Enough is Enough: BGM Responds to Colorism & Blackface Problem in ‘Kala Shah Kala’

It’s 2019, a year when certain offensive films and methods of comedic relief should be relics of the past. However, on Valentine’s Day, the Punjabi movie “Kala Shah Kala” released in theaters worldwide.

“Kala Shah Kala” tells the story of a happy-go-lucky man, Lovely/Naag (Binnu Dhillon), who struggles to find love and win over the heart of Pammi (Sargun Mehta) because of his dark-skinned complexion. Not only does “Kala Shah Kala” have a questionable and outdated plot, but Dhillon is also shown to wear blackface to appear darker for his role. What?!

India and its numerous movie industries are consistent, problematic proponents of colorism and the notion that dark is not beautiful—that someone who is dark cannot be attractive and easily find love. In fact, the ultimate resolution and message of “Kala Shah Kala” is “it’s what on the inside that counts,” suggesting that only Lovely’s personality makes up for his inherent physical flaws.

[Read Related: Your Natural Skin is Beautiful: Conquering Colorism in the South Asian Community]

Here’s how some of us at Brown Girl Magazine reacted to “Kala Shah Kala” and its trailer.

Sundeep Hans:

This trailer and movie are problematic AF. The title is playing on the traditional Punjabi folk song “Kala Shah Kala” — the gist of which means, ‘my man’s black, black as ink; you can tell all the white ones to eff off.’

I think the movie will try to make a point of Punjabi culture and the general South Asian colourism problem, which puts a lot of stock into “lightness” versus “darkness.” The character in blackface (WTF?!!) is talking to God at one point, basically saying, ‘I’ve never seen you, but you’re probably white skinned because of how we dark-skinned people are treated.’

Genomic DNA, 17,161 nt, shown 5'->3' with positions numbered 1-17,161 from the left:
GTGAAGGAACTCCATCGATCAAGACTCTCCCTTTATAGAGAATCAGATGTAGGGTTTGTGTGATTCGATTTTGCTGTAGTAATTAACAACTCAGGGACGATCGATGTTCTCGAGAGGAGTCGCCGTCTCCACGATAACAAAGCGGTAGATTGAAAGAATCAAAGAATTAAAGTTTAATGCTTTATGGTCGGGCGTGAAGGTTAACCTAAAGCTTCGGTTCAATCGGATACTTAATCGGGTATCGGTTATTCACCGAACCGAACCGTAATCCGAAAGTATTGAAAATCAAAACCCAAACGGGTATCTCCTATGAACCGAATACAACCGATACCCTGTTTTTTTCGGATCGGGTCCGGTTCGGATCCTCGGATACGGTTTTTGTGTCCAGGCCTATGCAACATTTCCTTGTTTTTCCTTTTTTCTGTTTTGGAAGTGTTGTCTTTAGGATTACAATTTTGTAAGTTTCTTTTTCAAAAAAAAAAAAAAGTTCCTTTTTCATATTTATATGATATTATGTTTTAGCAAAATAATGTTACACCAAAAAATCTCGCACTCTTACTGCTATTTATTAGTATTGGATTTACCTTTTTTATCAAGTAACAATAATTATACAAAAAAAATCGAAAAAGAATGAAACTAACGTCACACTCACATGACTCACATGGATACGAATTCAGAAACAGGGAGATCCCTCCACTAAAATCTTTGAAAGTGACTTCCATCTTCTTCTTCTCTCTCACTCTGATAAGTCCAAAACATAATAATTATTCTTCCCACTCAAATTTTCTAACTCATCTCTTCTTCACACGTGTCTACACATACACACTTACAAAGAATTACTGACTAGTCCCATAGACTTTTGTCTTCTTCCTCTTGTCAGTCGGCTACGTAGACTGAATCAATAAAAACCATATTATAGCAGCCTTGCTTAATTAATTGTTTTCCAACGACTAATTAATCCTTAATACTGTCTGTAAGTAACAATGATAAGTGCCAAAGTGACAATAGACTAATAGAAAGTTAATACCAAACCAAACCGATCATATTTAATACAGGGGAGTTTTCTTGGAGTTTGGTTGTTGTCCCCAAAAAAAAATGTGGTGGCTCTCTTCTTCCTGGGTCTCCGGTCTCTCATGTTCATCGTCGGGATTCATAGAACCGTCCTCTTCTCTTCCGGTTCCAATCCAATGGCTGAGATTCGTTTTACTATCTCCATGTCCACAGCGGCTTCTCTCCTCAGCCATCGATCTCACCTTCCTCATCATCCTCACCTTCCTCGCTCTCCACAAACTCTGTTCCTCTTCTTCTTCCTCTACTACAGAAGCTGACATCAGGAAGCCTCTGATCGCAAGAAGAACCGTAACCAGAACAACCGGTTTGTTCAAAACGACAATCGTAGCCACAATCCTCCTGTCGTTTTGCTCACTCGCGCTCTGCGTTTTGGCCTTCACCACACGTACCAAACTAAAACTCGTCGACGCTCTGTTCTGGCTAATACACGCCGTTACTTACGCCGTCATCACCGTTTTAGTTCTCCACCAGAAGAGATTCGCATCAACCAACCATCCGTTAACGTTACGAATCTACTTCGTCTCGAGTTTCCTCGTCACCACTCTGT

There are so many humongous ‘hell no’ moments here!

1. The use of blackface!
2. Using blackface on an actor who isn’t dark-skinned when you could’ve hired a darker-skinned actor and still made the point.
3. The bigoted language throughout being pushed as comedy and ‘ha ha’ funny. I’m appalled but not shocked that big name actors like Sargun Mehta and Binnu Dhillon signed onto this. The fact is that the Punjabi movie industry banks heavily on the Punjabi diaspora for the big money turnout, and they either: 1. do not understand how this would play out for those audiences, or worse, and/or 2. believe, not incorrectly, that people would still come out and watch.

I won’t be, and I’ll be encouraging everyone else to boycott this bigotry.

Jashima Wadehra:

As a Punjabi woman who frequents India, I have seen firsthand the deep-rooted toxicity that surrounds the ‘fairness obsession,’ even in 2019. This film utilizes the name of a classic song that encouraged and promoted a lover of darker skin, but makes a mockery out of the message by using a lighter-skinned actor and fanning him. There is no shortage of Punjabi actors who generally have a problem in being cast because of their skin tone who could have been utilized. Aside from the fact that they could’ve used a darker-skinned actor, the poor quality ‘tan’ application makes a mockery of the whole thing. The massive billboards that decorate the highways and streets of Punjab should be an encouraging sign to young people that times are changing, but ‘Kala Shah Kala’ is instead something that pokes fun at darker skin tones.

Anjali Bhakta:

It’s already bad enough the females are forced to use ‘Fair and Lovely’ and now “Kala Shah Kala” is trying to imply that darker-skinned men are worse by turning it into a comedy. This is literally BS.

Another thing that ticked me off was the ‘vidai’ scene where the lead actress starts crying at the fact that she didn’t get married to the guy she liked and ended up marrying the ‘darker-skinned man’ who was happy that he got what he wanted. They also made it seem like it’s a competition between skin tones to see who gets the ‘fair beauty,’ making it even more cringey and stupid.

Surprisingly (or unsurprisingly), “Kala Shah Kala” has opened to rave reviews from viewers and critics alike, who are praising how the film breaks social boundaries instead of mentioning the blackface and colorism issues.

The idea of “not judging someone by the color of their skin” is, of course, a valiant one. But doesn’t putting an actor in blackface to promote that idea disprove any point you’re trying to make? Colorism is a rampant, offensive problem we must continue to tackle head-on, and films like “Kala Shah Kala” (even with their good intentions) only make matters worse.

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